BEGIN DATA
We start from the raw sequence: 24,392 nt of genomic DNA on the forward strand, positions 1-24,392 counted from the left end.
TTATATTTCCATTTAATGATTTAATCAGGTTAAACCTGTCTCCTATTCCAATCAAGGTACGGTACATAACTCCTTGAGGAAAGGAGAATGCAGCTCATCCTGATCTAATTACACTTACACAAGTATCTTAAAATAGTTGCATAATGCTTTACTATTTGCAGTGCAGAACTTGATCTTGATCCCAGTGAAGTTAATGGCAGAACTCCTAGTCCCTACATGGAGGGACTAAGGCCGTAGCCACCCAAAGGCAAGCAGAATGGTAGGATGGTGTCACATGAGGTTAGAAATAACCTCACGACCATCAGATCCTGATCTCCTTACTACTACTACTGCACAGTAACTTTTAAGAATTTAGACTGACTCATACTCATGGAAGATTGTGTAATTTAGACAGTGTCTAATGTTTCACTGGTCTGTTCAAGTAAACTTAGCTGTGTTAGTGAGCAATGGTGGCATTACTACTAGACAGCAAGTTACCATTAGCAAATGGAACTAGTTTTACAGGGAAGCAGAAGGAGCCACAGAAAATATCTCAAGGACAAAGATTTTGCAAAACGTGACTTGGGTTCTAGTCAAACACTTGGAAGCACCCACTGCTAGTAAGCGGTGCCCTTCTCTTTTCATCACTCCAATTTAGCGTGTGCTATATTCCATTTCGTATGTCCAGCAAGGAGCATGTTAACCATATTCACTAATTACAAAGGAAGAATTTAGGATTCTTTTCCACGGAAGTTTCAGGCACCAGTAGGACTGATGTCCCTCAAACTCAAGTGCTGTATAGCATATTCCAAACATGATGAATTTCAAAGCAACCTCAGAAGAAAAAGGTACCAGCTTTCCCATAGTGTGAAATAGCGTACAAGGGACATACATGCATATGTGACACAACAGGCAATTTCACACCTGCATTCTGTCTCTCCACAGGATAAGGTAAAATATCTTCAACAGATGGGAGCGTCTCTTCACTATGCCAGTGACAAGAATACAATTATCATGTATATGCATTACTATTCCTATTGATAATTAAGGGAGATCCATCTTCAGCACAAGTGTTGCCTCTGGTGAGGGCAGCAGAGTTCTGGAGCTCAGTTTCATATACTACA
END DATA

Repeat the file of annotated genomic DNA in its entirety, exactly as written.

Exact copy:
We start from the raw sequence: 24,392 nt of genomic DNA on the forward strand, positions 1-24,392 counted from the left end.
TTATATTTCCATTTAATGATTTAATCAGGTTAAACCTGTCTCCTATTCCAATCAAGGTACGGTACATAACTCCTTGAGGAAAGGAGAATGCAGCTCATCCTGATCTAATTACACTTACACAAGTATCTTAAAATAGTTGCATAATGCTTTACTATTTGCAGTGCAGAACTTGATCTTGATCCCAGTGAAGTTAATGGCAGAACTCCTAGTCCCTACATGGAGGGACTAAGGCCGTAGCCACCCAAAGGCAAGCAGAATGGTAGGATGGTGTCACATGAGGTTAGAAATAACCTCACGACCATCAGATCCTGATCTCCTTACTACTACTACTGCACAGTAACTTTTAAGAATTTAGACTGACTCATACTCATGGAAGATTGTGTAATTTAGACAGTGTCTAATGTTTCACTGGTCTGTTCAAGTAAACTTAGCTGTGTTAGTGAGCAATGGTGGCATTACTACTAGACAGCAAGTTACCATTAGCAAATGGAACTAGTTTTACAGGGAAGCAGAAGGAGCCACAGAAAATATCTCAAGGACAAAGATTTTGCAAAACGTGACTTGGGTTCTAGTCAAACACTTGGAAGCACCCACTGCTAGTAAGCGGTGCCCTTCTCTTTTCATCACTCCAATTTAGCGTGTGCTATATTCCATTTCGTATGTCCAGCAAGGAGCATGTTAACCATATTCACTAATTACAAAGGAAGAATTTAGGATTCTTTTCCACGGAAGTTTCAGGCACCAGTAGGACTGATGTCCCTCAAACTCAAGTGCTGTATAGCATATTCCAAACATGATGAATTTCAAAGCAACCTCAGAAGAAAAAGGTACCAGCTTTCCCATAGTGTGAAATAGCGTACAAGGGACATACATGCATATGTGACACAACAGGCAATTTCACACCTGCATTCTGTCTCTCCACAGGATAAGGTAAAATATCTTCAACAGATGGGAGCGTCTCTTCACTATGCCAGTGACAAGAATACAATTATCATGTATATGCATTACTATTCCTATTGATAATTAAGGGAGATCCATCTTCAGCACAAGTGTTGCCTCTGGTGAGGGCAGCAGAGTTCTGGAGCTCAGTTTCATATACTACA